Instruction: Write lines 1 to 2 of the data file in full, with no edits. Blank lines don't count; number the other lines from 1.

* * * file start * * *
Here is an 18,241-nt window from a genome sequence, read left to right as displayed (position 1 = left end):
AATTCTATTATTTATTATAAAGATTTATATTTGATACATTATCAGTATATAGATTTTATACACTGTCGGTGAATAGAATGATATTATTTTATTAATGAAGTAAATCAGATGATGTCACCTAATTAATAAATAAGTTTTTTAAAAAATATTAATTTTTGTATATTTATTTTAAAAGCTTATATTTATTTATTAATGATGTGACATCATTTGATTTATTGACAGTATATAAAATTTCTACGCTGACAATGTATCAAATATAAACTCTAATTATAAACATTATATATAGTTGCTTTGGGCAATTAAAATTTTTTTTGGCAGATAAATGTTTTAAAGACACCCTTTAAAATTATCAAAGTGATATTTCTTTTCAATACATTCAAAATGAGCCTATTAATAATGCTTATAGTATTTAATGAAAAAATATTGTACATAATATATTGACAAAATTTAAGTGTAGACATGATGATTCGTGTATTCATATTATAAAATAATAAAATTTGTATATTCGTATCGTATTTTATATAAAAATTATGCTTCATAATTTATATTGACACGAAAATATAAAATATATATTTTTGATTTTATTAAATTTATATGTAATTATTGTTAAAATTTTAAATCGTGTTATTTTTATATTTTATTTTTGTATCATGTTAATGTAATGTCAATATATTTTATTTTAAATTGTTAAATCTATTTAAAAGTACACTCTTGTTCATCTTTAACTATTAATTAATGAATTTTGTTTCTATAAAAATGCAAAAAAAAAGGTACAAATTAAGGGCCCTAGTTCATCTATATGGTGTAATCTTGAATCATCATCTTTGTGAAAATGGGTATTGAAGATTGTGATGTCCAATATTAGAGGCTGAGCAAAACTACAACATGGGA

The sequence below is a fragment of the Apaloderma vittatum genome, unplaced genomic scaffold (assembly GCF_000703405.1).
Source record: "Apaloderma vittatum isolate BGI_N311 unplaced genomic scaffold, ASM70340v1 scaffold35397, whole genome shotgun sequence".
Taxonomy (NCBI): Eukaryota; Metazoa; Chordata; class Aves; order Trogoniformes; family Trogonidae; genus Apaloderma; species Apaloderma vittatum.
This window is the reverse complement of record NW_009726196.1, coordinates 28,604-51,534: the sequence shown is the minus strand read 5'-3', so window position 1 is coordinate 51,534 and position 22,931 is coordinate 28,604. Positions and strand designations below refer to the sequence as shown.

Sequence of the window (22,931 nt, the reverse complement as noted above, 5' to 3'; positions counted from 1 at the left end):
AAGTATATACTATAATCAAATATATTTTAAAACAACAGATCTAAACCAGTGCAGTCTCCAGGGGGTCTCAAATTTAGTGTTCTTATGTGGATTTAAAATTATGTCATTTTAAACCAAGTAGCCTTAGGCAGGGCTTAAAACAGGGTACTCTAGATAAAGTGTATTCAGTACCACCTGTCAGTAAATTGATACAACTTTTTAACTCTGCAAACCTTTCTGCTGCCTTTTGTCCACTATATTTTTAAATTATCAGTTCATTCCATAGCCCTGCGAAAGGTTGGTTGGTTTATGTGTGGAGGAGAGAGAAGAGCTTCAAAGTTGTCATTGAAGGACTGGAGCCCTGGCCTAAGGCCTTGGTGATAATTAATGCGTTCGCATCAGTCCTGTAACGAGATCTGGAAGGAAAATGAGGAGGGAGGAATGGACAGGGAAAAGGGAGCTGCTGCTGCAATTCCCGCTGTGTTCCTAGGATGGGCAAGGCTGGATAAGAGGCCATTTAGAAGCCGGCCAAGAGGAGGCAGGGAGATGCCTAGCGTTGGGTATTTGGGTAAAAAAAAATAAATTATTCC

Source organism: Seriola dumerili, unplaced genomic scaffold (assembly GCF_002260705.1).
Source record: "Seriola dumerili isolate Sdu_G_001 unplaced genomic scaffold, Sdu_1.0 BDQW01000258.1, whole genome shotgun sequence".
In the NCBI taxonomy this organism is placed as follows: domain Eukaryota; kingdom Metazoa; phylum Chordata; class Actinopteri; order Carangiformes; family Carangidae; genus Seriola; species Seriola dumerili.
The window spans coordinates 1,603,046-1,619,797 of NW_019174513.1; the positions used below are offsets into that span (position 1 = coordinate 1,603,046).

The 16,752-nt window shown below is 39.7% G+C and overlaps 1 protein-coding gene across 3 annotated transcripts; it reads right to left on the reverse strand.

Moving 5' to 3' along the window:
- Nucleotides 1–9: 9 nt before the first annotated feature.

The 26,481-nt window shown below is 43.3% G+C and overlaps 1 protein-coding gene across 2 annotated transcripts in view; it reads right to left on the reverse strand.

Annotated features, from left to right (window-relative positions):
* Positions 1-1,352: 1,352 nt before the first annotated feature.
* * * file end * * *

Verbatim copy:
Here is an 18,241-nt window from a genome sequence, read left to right as displayed (position 1 = left end):
AATTCTATTATTTATTATAAAGATTTATATTTGATACATTATCAGTATATAGATTTTATACACTGTCGGTGAATAGAATGATATTATTTTATTAATGAAGTAAATCAGATGATGTCACCTAATTAATAAATAAGTTTTTTAAAAAATATTAATTTTTGTATATTTATTTTAAAAGCTTATATTTATTTATTAATGATGTGACATCATTTGATTTATTGACAGTATATAAAATTTCTACGCTGACAATGTATCAAATATAAACTCTAATTATAAACATTATATATAGTTGCTTTGGGCAATTAAAATTTTTTTTGGCAGATAAATGTTTTAAAGACACCCTTTAAAATTATCAAAGTGATATTTCTTTTCAATACATTCAAAATGAGCCTATTAATAATGCTTATAGTATTTAATGAAAAAATATTGTACATAATATATTGACAAAATTTAAGTGTAGACATGATGATTCGTGTATTCATATTATAAAATAATAAAATTTGTATATTCGTATCGTATTTTATATAAAAATTATGCTTCATAATTTATATTGACACGAAAATATAAAATATATATTTTTGATTTTATTAAATTTATATGTAATTATTGTTAAAATTTTAAATCGTGTTATTTTTATATTTTATTTTTGTATCATGTTAATGTAATGTCAATATATTTTATTTTAAATTGTTAAATCTATTTAAAAGTACACTCTTGTTCATCTTTAACTATTAATTAATGAATTTTGTTTCTATAAAAATGCAAAAAAAAAGGTACAAATTAAGGGCCCTAGTTCATCTATATGGTGTAATCTTGAATCATCATCTTTGTGAAAATGGGTATTGAAGATTGTGATGTCCAATATTAGAGGCTGAGCAAAACTACAACATGGGA